Two Republican lawmakers plan to continue to battle the national health care law with legislation designed to stop it from taking effect in Oklahoma.
Rep. Mike Ritze and Sen. Nathan Dahm, both of Broken Arrow, filed House Bill 1021 and Senate Bill 203 — legislation they said would nullify the provisions of the federal health care law, commonly called Obamacare by opponents. The federal law, championed by President Barack Obama, a Democrat, was upheld last summer by the U.S. Supreme Court.
Ritze in 2011 filed a measure that would have caused any official, agent or employee of the federal government who attempted to enforce the national health care law to face felony charges carrying up to five years in prison and a $5,000 fine. A House committee passed it, but the measure failed to advance.
Dahm, a freshman lawmaker elected last year, said health care operates best as an enterprise, not as a birthright.
“Depriving citizens of the right to make their own choices about health care runs contrary to American ideals,” Dahm said. “If we want a health care system that is innovative, efficient and controls costs, we need to allow the free market to work.”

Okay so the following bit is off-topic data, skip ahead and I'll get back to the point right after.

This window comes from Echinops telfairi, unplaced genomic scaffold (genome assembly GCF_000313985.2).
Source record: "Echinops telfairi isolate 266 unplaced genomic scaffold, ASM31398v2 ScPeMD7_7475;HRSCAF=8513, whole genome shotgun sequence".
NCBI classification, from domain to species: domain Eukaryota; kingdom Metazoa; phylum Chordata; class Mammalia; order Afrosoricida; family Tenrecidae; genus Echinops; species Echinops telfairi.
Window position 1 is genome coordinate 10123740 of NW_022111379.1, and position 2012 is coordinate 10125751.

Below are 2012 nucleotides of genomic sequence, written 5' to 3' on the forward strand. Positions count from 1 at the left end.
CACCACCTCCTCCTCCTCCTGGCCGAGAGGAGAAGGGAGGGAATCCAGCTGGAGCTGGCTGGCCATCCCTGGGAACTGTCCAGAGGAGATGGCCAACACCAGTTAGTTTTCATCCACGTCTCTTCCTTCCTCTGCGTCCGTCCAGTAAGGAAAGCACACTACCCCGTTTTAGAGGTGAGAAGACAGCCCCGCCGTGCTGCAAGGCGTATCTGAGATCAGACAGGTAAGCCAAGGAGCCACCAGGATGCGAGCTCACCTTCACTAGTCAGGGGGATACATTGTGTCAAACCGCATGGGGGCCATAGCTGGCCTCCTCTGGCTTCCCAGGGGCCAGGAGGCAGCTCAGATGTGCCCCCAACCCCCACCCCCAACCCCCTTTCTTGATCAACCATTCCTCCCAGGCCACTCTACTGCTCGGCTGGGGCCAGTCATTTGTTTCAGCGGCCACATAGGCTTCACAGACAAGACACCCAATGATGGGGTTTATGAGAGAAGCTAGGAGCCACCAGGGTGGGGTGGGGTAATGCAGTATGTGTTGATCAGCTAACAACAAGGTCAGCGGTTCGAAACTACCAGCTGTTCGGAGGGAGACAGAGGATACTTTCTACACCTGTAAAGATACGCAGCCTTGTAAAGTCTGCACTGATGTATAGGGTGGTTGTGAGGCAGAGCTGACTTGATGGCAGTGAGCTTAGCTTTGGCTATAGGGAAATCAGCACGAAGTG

Ritze said the federal health care law is unwelcome in Oklahoma.
Voters in November 2010 approved a constitutional amendment with the intent to prevent many of the federal health care reforms from affecting Oklahoma, such as making a person or an employer participate in a health care system, or preventing people from paying for treatment directly or buying private health insurance. State Question 756 got 64.7 percent of the vote.
“Oklahomans have clearly indicated that they would prefer a different approach to health care than the federal law offers,” Ritze said. “I think we have the tools to improve the health care system in Oklahoma without involvement from the federal government.”